Thursday, June 27, 2013

Evolution of a Cheese Slope Mosaic

The following article was originally published on MosaicBricks.  I am collecting all the article I have written into a single blog, so it will be re-posted here after the jump.

The Mayos came up with the idea of having a "Flash MOC".  It's like a Flash Mob, but with LEGO models instead.  A bunch of models would show up all at once, all following a similar theme.  The theme was of a fantasy world filled with polar bear warriors.  You can see the results of the group collaboration, including the story line, in the Urtican Blitz'ard group on flickr.   

I made a model of a bear divining the future with bones. 

We live on....

It's no secret that my true love is geometric mosaics, and I put them in MOCs mostly just to show them off in a more interesting way (and to show that they could be useful for other builders, too, I suppose).

Here is the mosaic in a different picture all by itself:

Mosaic + Lighting --> discussion in 1st comment

I felt inspired to write up a step-by-step description of how I came up with this on flickr, and I would like to expand on it here just a little:

I started with the idea of using curved walls, straight walls, and hinges to make different shapes that could be filled with cheese slopes.  Here are some of the shapes I tried first:


The first mosaic I made with one of these shapes was this flower petal study:

Flower petal study

I tried it again, trying to blend the colors from white to black a bit more:

So I took the outside frame off, and just concentrated on filling the center and the petals with cheeses and tiles. I probably found four ways to do the center (only one is pictured).  Each petal was filled in a different way, to see which would turn out the best.   Some turned out better than others. An ideal filling would not only have the space completely covered, but would also have some symmetry or interesting geometric shaping in the patterns of the cheese slopes, for making interesting color designs with.


I picked the designs I thought would work the best, and tried them out.  Then I tried again to make an outer frame all the way around the petals.  I found a way that you can see on the right side of the below picture, but I wanted to make it a little cooler looking.  So I added little nubs that stuck out like a snowflake.  But that new attempt was too tight, and after I got to about 9 of them done, the plates and hinges that make up the center circle couldn't handle the tension and one of them popped apart. The inner circle wasn't all connected together anymore, though you can't really tell from the photo:

I ruined it!

I think at that point I started to take the nubs off, because they couldn't handle the tension.  And then this happened:


The frame for the innermost circle burst apart at two places. Very clearly my frame was not working.  So I went back to the simpler and less interesting frame, so that the tension on the inside of the mosaic remained at tolerable levels. And in the meantime, I had a good excuse to redo the middle circle to a colored design that I liked better.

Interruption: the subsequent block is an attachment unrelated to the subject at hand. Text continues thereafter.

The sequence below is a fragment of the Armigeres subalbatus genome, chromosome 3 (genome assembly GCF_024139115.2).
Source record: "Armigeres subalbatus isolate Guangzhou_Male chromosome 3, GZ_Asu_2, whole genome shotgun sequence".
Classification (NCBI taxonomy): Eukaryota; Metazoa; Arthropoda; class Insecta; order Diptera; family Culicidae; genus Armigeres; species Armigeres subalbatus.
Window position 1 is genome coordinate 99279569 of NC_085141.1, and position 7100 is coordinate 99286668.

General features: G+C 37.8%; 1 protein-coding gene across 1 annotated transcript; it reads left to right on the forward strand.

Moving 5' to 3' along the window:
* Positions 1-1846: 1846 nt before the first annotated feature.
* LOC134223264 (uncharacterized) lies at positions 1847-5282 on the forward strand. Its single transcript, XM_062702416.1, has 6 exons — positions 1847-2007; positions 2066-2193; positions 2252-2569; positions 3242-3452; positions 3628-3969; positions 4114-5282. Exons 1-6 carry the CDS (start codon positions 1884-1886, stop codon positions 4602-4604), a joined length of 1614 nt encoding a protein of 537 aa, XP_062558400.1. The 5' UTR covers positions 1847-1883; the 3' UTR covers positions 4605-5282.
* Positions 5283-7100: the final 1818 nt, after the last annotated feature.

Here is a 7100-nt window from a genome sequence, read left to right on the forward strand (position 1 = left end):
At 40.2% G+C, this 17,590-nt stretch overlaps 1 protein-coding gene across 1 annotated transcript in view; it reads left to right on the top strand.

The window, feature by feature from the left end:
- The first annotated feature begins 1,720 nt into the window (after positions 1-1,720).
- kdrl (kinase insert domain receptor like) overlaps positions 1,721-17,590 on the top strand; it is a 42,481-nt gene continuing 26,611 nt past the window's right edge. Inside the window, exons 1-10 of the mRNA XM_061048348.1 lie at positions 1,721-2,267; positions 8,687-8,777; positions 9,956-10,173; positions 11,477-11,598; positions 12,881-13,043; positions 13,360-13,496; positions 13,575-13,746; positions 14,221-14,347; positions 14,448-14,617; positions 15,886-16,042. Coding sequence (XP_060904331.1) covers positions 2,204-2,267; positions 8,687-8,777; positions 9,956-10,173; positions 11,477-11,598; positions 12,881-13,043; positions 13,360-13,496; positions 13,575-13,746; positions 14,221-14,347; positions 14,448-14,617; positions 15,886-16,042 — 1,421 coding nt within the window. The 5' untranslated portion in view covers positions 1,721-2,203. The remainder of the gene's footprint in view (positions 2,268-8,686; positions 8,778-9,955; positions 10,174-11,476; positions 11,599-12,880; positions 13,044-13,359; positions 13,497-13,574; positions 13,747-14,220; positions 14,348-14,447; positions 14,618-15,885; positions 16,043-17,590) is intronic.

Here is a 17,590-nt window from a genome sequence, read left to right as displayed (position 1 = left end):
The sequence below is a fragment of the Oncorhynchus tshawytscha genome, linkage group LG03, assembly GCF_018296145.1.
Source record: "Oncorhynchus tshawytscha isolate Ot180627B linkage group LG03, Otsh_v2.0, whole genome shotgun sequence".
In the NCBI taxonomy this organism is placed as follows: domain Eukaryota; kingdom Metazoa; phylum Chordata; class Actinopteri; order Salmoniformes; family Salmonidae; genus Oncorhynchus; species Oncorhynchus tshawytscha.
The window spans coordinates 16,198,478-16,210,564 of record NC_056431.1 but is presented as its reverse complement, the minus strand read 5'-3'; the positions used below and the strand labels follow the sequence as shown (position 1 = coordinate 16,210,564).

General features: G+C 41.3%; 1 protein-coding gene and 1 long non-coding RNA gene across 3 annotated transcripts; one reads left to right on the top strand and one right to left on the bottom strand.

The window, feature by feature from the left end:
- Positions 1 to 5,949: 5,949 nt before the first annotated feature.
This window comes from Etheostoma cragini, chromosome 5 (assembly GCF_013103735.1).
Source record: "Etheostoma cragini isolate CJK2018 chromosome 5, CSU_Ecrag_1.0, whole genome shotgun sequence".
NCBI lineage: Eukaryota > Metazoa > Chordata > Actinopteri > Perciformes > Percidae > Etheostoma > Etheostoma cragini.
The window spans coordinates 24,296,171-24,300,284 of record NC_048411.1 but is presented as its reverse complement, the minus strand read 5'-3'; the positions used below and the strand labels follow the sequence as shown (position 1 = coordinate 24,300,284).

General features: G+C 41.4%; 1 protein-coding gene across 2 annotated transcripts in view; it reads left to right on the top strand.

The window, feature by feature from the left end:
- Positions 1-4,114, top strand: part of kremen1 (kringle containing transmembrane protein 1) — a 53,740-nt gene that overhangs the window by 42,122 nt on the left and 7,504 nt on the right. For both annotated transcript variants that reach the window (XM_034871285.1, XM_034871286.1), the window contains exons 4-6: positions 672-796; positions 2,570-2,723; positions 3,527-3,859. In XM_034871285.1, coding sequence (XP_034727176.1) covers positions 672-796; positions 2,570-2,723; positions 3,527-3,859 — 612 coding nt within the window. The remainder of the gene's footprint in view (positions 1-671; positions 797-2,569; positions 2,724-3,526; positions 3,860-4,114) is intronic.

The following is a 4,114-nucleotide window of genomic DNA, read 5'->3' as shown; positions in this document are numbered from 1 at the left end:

2013-01-03 1-03-13 016
(Sorry it's not the best photograph of the mosaic -- I didn't think
to take a better one, since I wasn't done with the whole MOC yet.)
You'll notice that the outside edges don't actually connect, but leave gaps.  It's so tight that the cheese slopes stay put anyway. Filling in the outermost shapes was very hard by the end. I had to put the pieces into each shape in a specific order, so that some of the pieces would help to hold the shape more open so that I could cram in the rest of the pieces. The last ones were very difficult.

Then I started working with lights. My kids have little lamps with red and blue lightbulbs, and we have 4 blacklights (which make the trans-medium blue cheese slopes glow).

2013-01-07 1-07-13 037

For the final MOC I did a lot of work on the walls, putting double layers of black and double layers of trans for the windows, so that gaps wouldn't show through. It was also tricky to do the walls because the corners of the design were too tight, so I couldn't connect the sections at the bottom, but interlaced them. I layered tiles at the junctions, kind of like interlacing your fingers. By the time I got to the top there was enough give that I could connect all the wall panels together. That really helped with the stability.

For the final lighting, I had two black lights underneath, one on each side right next to the MOC, a blue light in the back, a reddish light sort of shining in the vicinity, a light on in the nearby closet, and then waved a flashlight on the bear's head to try to fill it in with light. It was hard to hold the camera still for the long exposure while holding the flashlight.  It took forever to get something passable, and I'm not sure it's as good as I was hoping for, but it works, I guess:

We live on....

I took some photos with more red in them, which I liked, but it didn't feel as cold as a mystical polar bear place should feel.

(I realize there is a slight inconsistency with this story versus the one I told on flickr.  I thought more about how I did the outside frame and made some changes to the order of events.  Don't hold it against me in a court of law, please!)

It was fun to work on a project with friends, and it's always great to have a reason to make another cheesy mosaic.  ;-D

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